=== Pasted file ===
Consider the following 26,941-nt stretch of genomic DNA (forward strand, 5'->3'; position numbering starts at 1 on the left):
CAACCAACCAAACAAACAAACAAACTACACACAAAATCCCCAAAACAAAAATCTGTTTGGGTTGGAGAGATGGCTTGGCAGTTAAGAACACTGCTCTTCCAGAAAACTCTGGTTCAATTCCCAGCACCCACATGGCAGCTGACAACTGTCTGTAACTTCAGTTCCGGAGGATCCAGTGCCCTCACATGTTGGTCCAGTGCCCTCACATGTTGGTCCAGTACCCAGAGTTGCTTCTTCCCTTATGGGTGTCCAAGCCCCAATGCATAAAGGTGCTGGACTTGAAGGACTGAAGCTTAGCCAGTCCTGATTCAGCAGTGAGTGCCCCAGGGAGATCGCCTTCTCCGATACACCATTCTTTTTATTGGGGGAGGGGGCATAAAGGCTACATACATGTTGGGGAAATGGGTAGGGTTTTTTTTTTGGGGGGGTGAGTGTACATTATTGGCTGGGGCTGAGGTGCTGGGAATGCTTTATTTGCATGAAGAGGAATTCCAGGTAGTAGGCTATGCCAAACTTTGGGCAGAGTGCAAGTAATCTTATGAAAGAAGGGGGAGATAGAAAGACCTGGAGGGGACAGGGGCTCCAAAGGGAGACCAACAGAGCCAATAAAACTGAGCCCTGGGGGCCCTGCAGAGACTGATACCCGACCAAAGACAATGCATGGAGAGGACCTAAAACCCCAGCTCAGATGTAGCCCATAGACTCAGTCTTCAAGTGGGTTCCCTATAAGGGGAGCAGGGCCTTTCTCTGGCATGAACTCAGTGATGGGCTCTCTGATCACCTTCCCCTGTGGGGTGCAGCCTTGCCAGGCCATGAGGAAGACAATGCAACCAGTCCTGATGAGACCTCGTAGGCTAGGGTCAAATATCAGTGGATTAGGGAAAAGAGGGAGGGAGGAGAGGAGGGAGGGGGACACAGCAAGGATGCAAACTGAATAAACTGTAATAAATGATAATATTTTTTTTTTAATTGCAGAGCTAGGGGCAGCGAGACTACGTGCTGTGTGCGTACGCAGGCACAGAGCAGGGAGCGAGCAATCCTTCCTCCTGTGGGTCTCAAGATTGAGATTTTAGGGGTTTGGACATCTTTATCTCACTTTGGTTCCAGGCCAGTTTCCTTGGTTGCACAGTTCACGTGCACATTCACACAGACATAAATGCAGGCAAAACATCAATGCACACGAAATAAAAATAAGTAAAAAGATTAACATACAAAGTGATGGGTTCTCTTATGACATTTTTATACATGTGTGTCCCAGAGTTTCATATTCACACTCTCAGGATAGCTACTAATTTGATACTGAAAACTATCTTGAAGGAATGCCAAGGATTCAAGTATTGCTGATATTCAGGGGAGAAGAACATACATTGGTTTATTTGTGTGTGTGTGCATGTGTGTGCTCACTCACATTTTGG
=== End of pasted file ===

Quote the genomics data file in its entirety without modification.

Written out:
Consider the following 26,941-nt stretch of genomic DNA (forward strand, 5'->3'; position numbering starts at 1 on the left):
CAACCAACCAAACAAACAAACAAACTACACACAAAATCCCCAAAACAAAAATCTGTTTGGGTTGGAGAGATGGCTTGGCAGTTAAGAACACTGCTCTTCCAGAAAACTCTGGTTCAATTCCCAGCACCCACATGGCAGCTGACAACTGTCTGTAACTTCAGTTCCGGAGGATCCAGTGCCCTCACATGTTGGTCCAGTGCCCTCACATGTTGGTCCAGTACCCAGAGTTGCTTCTTCCCTTATGGGTGTCCAAGCCCCAATGCATAAAGGTGCTGGACTTGAAGGACTGAAGCTTAGCCAGTCCTGATTCAGCAGTGAGTGCCCCAGGGAGATCGCCTTCTCCGATACACCATTCTTTTTATTGGGGGAGGGGGCATAAAGGCTACATACATGTTGGGGAAATGGGTAGGGTTTTTTTTTTGGGGGGGTGAGTGTACATTATTGGCTGGGGCTGAGGTGCTGGGAATGCTTTATTTGCATGAAGAGGAATTCCAGGTAGTAGGCTATGCCAAACTTTGGGCAGAGTGCAAGTAATCTTATGAAAGAAGGGGGAGATAGAAAGACCTGGAGGGGACAGGGGCTCCAAAGGGAGACCAACAGAGCCAATAAAACTGAGCCCTGGGGGCCCTGCAGAGACTGATACCCGACCAAAGACAATGCATGGAGAGGACCTAAAACCCCAGCTCAGATGTAGCCCATAGACTCAGTCTTCAAGTGGGTTCCCTATAAGGGGAGCAGGGCCTTTCTCTGGCATGAACTCAGTGATGGGCTCTCTGATCACCTTCCCCTGTGGGGTGCAGCCTTGCCAGGCCATGAGGAAGACAATGCAACCAGTCCTGATGAGACCTCGTAGGCTAGGGTCAAATATCAGTGGATTAGGGAAAAGAGGGAGGGAGGAGAGGAGGGAGGGGGACACAGCAAGGATGCAAACTGAATAAACTGTAATAAATGATAATATTTTTTTTTTAATTGCAGAGCTAGGGGCAGCGAGACTACGTGCTGTGTGCGTACGCAGGCACAGAGCAGGGAGCGAGCAATCCTTCCTCCTGTGGGTCTCAAGATTGAGATTTTAGGGGTTTGGACATCTTTATCTCACTTTGGTTCCAGGCCAGTTTCCTTGGTTGCACAGTTCACGTGCACATTCACACAGACATAAATGCAGGCAAAACATCAATGCACACGAAATAAAAATAAGTAAAAAGATTAACATACAAAGTGATGGGTTCTCTTATGACATTTTTATACATGTGTGTCCCAGAGTTTCATATTCACACTCTCAGGATAGCTACTAATTTGATACTGAAAACTATCTTGAAGGAATGCCAAGGATTCAAGTATTGCTGATATTCAGGGGAGAAGAACATACATTGGTTTATTTGTGTGTGTGTGCATGTGTGTGCTCACTCACATTTTGG